Jeanne Martinet has written a hilarious send-up of romance comics in this Roy Lichtenstein-inspired gag-fest. The gimmick is she used the original artwork from DC romance comics and changed the angsty dialogue in the word balloons and captions. So "Summer Heart," a story about a girl who finds love in a seaside town, becomes "Too Dumb For Love," a story about a girl who is so dumb she can't remember her own name; and "A Heart Full Of Dreams!", about an insecure girl who falls for her brother's Jeanne Martinet has written a hilarious send-up of romance comics in this Roy Lichtenstein-inspired gag-fest. The gimmick is she used the original artwork from DC romance comics and changed the angsty dialogue in the word balloons and captions. So "Summer Heart," a story about a girl who finds love in a seaside town, becomes "Too Dumb For Love," a story about a girl who is so dumb she can't remember her own name; and "A Heart Full Of Dreams!", about an insecure girl who falls for her brother's friend, becomes "Loving Gay Men!", the story of a girl who can *only* meet gay guys. There are ten stories in all and I found myself laughing out loud through most of them.

  17. 5 out of 5

    Marfita

    Whatta great scam! Take the old True Romance comics you read as a child that ruined your prospects for happiness by setting up unrealistic expectations in the romance department and, using the same artwork, totally rewrite them! This merited some actual guffaws! And that was just from the original material that was provided for the contrast! I mean, it took me several minutes to get it through my thick head that "NY Restaurant Menu Typist" was a career in the original, not the parody! Ahhh, this Whatta great scam! Take the old True Romance comics you read as a child that ruined your prospects for happiness by setting up unrealistic expectations in the romance department and, using the same artwork, totally rewrite them! This merited some actual guffaws! And that was just from the original material that was provided for the contrast! I mean, it took me several minutes to get it through my thick head that "NY Restaurant Menu Typist" was a career in the original, not the parody! Ahhh, this really took the bad taste out of my mouth from the previous graphic graphic novels!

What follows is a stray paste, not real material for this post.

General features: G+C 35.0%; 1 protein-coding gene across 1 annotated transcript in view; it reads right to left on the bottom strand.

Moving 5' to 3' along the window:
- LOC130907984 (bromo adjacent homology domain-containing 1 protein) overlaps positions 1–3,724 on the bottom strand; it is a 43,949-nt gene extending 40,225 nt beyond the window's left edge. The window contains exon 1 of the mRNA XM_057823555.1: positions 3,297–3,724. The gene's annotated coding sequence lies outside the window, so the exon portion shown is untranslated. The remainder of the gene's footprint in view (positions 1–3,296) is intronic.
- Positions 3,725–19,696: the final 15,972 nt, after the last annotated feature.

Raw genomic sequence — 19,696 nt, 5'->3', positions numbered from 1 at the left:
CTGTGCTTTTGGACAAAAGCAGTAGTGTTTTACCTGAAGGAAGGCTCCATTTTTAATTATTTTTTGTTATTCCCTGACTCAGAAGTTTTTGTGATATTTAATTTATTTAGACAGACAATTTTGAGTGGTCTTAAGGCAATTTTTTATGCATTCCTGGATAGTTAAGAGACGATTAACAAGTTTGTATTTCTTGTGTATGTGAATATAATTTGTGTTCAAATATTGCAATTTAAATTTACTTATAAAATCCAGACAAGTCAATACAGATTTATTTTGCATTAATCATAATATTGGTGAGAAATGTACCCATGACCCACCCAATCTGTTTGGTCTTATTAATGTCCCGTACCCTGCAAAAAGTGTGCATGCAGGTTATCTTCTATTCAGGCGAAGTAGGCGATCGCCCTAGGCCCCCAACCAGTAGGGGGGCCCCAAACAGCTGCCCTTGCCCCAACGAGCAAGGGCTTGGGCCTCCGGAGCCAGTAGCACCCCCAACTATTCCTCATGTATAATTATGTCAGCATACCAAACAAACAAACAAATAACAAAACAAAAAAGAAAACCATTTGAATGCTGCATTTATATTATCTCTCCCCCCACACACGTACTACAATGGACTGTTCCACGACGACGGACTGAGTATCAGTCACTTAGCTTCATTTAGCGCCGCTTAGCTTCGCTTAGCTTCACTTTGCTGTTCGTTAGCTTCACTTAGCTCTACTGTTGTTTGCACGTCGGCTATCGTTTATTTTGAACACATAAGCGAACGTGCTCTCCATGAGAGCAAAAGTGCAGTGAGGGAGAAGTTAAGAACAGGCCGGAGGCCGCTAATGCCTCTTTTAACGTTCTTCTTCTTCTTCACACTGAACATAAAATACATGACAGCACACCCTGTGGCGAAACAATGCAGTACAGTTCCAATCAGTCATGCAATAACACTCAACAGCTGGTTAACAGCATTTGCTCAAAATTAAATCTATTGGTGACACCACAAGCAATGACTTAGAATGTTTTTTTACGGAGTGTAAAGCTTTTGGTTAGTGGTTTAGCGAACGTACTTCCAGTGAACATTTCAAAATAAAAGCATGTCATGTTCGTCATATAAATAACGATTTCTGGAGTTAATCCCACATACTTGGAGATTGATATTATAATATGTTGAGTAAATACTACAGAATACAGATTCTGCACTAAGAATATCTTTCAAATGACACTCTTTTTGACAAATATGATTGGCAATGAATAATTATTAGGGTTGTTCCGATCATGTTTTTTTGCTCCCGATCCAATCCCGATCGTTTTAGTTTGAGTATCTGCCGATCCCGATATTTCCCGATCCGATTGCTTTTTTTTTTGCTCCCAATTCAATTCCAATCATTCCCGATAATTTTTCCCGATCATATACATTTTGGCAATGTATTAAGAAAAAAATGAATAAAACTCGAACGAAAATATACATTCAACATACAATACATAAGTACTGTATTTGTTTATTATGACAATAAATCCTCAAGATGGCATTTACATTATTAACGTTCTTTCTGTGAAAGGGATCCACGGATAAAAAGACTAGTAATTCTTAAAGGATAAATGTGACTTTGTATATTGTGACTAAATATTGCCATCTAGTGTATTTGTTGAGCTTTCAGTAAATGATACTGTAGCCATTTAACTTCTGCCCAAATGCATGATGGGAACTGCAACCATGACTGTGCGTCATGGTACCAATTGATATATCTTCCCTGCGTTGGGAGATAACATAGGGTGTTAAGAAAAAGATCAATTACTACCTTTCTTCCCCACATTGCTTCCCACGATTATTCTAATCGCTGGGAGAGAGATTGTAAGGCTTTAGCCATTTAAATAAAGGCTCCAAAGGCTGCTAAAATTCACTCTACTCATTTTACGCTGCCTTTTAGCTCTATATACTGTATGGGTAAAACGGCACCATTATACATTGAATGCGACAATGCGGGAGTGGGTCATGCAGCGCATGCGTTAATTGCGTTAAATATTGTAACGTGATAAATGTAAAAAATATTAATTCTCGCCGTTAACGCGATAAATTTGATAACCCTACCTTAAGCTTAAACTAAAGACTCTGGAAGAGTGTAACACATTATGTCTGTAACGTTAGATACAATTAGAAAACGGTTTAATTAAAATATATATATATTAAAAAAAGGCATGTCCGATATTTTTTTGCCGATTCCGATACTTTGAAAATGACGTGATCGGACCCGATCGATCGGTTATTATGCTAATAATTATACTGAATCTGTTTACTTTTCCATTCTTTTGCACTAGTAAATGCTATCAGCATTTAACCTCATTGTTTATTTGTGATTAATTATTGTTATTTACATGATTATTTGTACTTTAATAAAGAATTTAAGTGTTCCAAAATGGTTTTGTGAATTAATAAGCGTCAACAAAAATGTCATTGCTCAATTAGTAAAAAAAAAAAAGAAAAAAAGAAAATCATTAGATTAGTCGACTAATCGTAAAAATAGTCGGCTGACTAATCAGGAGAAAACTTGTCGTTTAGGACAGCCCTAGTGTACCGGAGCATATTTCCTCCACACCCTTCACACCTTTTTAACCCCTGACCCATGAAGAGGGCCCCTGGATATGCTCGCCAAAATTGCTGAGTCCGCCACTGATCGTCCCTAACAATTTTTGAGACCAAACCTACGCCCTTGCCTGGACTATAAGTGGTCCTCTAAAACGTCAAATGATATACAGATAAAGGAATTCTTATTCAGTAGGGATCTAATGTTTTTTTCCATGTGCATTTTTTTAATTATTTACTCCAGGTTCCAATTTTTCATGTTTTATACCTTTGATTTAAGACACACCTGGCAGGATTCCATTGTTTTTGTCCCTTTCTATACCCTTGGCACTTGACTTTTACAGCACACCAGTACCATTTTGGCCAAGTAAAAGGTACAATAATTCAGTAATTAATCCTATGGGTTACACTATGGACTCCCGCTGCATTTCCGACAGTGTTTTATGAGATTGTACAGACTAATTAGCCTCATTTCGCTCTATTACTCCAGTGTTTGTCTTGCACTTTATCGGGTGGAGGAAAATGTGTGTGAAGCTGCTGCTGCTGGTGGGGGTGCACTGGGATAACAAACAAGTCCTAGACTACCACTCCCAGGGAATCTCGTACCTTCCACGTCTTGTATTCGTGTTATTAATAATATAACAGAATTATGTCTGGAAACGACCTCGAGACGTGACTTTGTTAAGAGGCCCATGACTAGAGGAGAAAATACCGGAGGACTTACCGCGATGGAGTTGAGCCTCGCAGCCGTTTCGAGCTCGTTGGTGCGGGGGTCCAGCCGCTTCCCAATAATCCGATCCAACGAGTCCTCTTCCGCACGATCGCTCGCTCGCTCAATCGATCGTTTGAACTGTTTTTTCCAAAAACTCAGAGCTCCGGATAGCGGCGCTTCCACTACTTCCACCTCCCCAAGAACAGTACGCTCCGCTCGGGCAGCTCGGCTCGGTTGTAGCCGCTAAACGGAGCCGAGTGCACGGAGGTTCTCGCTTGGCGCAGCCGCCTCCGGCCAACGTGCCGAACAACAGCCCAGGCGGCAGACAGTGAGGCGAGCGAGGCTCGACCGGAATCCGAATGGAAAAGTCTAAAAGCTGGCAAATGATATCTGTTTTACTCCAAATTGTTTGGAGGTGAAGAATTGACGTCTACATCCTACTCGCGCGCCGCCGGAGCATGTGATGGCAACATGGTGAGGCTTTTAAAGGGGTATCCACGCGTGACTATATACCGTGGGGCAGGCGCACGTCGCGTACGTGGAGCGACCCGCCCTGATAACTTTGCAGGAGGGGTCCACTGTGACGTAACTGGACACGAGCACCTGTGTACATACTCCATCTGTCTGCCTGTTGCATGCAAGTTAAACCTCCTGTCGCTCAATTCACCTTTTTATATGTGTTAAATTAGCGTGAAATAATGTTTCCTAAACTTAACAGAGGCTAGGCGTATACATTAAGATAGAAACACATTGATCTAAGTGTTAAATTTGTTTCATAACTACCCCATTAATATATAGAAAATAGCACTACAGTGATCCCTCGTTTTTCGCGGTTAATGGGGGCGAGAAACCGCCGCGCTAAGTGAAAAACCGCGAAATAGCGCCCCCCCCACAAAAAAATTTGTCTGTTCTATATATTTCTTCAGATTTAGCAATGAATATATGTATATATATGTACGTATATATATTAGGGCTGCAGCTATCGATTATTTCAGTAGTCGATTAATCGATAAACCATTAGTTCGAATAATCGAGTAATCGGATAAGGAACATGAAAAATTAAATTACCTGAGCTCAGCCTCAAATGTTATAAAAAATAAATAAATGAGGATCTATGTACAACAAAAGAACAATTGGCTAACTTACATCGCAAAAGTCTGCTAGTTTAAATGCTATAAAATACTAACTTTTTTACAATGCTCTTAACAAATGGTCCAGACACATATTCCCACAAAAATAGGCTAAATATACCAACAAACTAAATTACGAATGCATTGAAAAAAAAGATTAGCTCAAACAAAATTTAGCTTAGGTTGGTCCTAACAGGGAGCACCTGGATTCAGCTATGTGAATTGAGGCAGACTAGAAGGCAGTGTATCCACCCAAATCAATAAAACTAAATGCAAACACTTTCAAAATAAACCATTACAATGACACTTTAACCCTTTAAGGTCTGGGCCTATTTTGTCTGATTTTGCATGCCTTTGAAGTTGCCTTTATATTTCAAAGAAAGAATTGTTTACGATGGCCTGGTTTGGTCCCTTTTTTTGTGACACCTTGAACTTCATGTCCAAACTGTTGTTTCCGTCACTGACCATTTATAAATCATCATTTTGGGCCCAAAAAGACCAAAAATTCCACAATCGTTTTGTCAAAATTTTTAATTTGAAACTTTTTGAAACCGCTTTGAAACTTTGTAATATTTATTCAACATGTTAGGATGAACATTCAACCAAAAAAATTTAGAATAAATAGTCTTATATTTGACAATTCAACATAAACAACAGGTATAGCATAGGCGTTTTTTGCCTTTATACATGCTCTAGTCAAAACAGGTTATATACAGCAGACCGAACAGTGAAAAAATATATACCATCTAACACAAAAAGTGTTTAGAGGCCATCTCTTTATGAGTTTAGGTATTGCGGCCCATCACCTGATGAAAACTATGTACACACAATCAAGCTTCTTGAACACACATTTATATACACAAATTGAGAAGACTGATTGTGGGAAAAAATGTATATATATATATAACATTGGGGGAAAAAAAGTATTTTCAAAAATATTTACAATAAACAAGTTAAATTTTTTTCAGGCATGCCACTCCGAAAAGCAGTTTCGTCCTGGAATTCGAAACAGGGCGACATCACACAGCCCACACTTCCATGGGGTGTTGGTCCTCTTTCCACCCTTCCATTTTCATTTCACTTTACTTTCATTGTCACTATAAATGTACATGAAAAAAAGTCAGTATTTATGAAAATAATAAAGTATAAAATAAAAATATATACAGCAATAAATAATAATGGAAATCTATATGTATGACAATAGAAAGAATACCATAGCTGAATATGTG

18. 5 out of 5

    Emily

    This is a cute idea. One of my favorite things is when someone tries to update something and then a few years pass so the update has become doubly dated. So yeah, some jokes about the 90s pasted over images from preceding decades. Mostly pretty good, but some of it falls pretty flat. The comics are definitely better than the interstitial advice column bits, which tend toward the "being mean is the same as being funny" style of humor.

  19. 5 out of 5

    Sarah

    A brilliant hilarous must read for fans of hipster feminist irony. The author takes 70's romance (complete with the sexism and bad art) and redoes all the text. She changes what everyone says and does to be unintentionally hilarious. The cover promises a woman in the arms of a man who says "Wow. You really are clingy and filled with self-loathing. No wonder I find you so attractive!" and the insides deliver.

  20. 4 out of 5

    E.M. Epps

    The concept is simple. Take old "True Romance" comics and erase the dialogue. Then, write new dialogue. And laugh your ass off. It's scary how well this gag works - without the brief synopsis of the original plot before each comic, I never would have been able to believe that the story had ever been anything different from what's presented here. Hilarious.

  21. 5 out of 5

    Lisa

    Fun and quick read/

  22. 4 out of 5

    Tab

    3.5

  23. 5 out of 5

    Diana Welsch

    This was amusing, but I get the feeling the original comics might be funnier.

  24. 5 out of 5

    Kevin Connery

    Great idea; very weak execution.

  25. 5 out of 5

    Wallace

    Kind of funny, mostly unfortunate

  26. 4 out of 5

    Hemi

  27. 4 out of 5

    Dayva

  28. 4 out of 5

    Laura

  29. 4 out of 5

    Rev. Nyarkoleptek

  30. 4 out of 5

    Rick